Scientific Methods As Applied To Child Education In "the Children's Houses"

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vention lies the art which makes up the individuality of the teacher.
A definite and undoubted part of the teacher's work is that of teaching an exact nomenclature.
She should, in most cases, pronounce the necessary names and adjectives without adding anything further. These words she should pronounce distinctly, and in a clear strong voice, so that the various sounds composing the word may be distinctly and plainly perceived by the child.
So, for example, touching the smooth and rough cards in the first tactile exercise, she should say, " This is smooth. This is rough," repeating the words with varying modulations of the voice, always letting the tones be clear and the enunciation very distinct. " Smooth, smooth, smooth. Rough, rough, rough."
In the same way, when treating of the sensations of heat and cold, she must say, " This is cold." " This is hot." " This is ice-cold." " This is tepid." She may then begin to use the generic terms, " heat," " more heat," " less heat," etc.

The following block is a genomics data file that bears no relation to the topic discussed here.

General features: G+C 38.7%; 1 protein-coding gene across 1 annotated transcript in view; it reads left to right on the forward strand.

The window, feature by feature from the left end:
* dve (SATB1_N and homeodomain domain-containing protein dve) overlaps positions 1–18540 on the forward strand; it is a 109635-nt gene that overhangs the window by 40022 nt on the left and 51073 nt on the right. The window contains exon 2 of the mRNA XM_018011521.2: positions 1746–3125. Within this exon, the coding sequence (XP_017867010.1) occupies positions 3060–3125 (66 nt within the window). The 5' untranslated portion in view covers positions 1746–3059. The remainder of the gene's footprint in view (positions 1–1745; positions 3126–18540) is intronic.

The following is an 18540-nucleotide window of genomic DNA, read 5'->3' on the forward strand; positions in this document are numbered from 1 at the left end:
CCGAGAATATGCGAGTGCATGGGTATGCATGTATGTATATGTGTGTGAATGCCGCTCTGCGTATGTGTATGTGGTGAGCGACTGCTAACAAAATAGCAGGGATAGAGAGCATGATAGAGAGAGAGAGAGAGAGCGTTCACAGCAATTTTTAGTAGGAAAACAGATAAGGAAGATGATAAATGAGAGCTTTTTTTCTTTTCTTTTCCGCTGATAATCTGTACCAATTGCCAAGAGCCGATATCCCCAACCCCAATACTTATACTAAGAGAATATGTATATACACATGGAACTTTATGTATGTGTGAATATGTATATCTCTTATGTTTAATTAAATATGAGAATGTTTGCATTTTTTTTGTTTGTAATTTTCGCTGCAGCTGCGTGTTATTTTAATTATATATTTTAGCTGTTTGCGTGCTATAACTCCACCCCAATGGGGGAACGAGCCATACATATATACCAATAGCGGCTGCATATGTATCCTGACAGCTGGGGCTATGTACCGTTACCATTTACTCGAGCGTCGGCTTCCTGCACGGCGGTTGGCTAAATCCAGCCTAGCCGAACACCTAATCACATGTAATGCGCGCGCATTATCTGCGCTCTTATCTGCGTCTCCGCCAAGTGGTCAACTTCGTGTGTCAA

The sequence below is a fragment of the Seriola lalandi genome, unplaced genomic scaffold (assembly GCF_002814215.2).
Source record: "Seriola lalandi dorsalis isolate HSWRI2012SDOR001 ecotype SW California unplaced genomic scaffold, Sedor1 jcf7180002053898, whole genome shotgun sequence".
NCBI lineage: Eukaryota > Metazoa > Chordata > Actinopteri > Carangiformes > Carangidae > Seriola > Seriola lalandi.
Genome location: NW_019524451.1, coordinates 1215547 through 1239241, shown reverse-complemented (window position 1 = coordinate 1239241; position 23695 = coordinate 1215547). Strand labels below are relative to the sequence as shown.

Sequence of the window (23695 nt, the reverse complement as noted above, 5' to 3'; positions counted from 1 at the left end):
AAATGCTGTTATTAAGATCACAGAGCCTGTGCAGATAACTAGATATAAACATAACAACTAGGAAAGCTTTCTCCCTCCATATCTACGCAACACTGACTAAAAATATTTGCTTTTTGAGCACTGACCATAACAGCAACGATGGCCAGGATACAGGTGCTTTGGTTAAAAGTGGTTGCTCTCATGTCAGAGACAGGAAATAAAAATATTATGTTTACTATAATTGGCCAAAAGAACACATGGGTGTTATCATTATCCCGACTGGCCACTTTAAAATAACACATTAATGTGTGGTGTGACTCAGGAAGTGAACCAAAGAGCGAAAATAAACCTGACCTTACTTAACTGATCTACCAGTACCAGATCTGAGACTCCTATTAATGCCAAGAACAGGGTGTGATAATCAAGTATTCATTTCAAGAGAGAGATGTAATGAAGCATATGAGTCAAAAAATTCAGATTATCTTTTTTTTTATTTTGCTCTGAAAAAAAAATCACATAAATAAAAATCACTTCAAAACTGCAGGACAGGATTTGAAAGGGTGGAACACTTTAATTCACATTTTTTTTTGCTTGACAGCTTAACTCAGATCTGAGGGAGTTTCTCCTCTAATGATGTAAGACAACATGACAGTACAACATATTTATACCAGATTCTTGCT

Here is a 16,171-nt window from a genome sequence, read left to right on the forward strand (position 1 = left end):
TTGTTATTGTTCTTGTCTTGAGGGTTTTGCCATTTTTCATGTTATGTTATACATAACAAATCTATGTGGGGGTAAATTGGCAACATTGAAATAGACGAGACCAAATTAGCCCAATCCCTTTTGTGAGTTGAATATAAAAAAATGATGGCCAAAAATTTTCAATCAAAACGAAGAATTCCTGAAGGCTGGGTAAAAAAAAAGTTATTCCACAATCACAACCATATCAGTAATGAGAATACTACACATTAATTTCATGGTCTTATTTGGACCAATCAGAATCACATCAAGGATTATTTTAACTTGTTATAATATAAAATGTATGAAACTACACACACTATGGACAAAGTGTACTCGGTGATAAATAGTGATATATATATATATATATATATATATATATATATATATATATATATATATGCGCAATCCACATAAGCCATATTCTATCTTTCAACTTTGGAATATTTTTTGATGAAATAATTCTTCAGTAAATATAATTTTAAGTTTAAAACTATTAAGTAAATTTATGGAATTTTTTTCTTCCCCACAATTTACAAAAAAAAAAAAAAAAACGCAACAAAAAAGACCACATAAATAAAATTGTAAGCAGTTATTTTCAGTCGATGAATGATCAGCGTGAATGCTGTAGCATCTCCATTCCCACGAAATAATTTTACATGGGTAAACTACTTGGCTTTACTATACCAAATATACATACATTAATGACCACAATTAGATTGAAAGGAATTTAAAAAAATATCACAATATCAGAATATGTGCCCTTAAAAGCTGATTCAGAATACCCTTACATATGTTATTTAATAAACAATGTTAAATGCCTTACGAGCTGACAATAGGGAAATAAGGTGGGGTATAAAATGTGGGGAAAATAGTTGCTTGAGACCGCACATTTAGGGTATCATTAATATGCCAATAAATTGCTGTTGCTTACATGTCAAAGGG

First. " The lessons in nomenclature must consist simply in provoking the association of the name with the object, or with the abstract idea which the name repre­sents." Thus the object and the name must be united when they are received by the child's mind, and this makes it most necessary that no other word besides the name be spoken.
Second. The teacher must always test whether or not her lesson has attained the end she had in view, and her tests must be made to come within the restricted field of consciousness, provoked by the lesson on nomenclature.
The first test will be to find whether the name is still
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